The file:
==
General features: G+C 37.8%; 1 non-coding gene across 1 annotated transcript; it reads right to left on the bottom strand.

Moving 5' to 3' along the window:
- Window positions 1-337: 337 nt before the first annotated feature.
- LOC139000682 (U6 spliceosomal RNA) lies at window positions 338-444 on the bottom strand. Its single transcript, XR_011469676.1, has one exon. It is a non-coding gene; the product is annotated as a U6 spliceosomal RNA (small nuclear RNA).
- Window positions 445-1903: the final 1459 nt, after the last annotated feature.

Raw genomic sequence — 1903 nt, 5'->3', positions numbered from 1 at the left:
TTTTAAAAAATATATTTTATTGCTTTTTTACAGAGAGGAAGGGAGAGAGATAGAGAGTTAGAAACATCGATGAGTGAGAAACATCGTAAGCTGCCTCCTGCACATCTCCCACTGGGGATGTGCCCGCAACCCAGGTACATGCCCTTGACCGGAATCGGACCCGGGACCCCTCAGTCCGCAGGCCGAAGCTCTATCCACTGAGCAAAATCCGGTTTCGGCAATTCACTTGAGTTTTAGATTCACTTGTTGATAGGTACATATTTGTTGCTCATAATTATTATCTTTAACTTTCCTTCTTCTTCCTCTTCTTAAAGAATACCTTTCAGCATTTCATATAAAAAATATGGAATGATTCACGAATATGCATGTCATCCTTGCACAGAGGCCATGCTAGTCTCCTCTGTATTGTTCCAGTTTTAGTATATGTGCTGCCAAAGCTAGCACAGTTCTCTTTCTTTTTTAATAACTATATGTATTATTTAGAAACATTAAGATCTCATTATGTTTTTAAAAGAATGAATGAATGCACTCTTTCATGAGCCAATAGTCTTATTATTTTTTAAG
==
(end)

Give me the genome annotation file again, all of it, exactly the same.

General features: G+C 37.8%; 1 non-coding gene across 1 annotated transcript; it reads right to left on the bottom strand.

Moving 5' to 3' along the window:
- Window positions 1-337: 337 nt before the first annotated feature.
- LOC139000682 (U6 spliceosomal RNA) lies at window positions 338-444 on the bottom strand. Its single transcript, XR_011469676.1, has one exon. It is a non-coding gene; the product is annotated as a U6 spliceosomal RNA (small nuclear RNA).
- Window positions 445-1903: the final 1459 nt, after the last annotated feature.

Raw genomic sequence — 1903 nt, 5'->3', positions numbered from 1 at the left:
TTTTAAAAAATATATTTTATTGCTTTTTTACAGAGAGGAAGGGAGAGAGATAGAGAGTTAGAAACATCGATGAGTGAGAAACATCGTAAGCTGCCTCCTGCACATCTCCCACTGGGGATGTGCCCGCAACCCAGGTACATGCCCTTGACCGGAATCGGACCCGGGACCCCTCAGTCCGCAGGCCGAAGCTCTATCCACTGAGCAAAATCCGGTTTCGGCAATTCACTTGAGTTTTAGATTCACTTGTTGATAGGTACATATTTGTTGCTCATAATTATTATCTTTAACTTTCCTTCTTCTTCCTCTTCTTAAAGAATACCTTTCAGCATTTCATATAAAAAATATGGAATGATTCACGAATATGCATGTCATCCTTGCACAGAGGCCATGCTAGTCTCCTCTGTATTGTTCCAGTTTTAGTATATGTGCTGCCAAAGCTAGCACAGTTCTCTTTCTTTTTTAATAACTATATGTATTATTTAGAAACATTAAGATCTCATTATGTTTTTAAAAGAATGAATGAATGCACTCTTTCATGAGCCAATAGTCTTATTATTTTTTAAG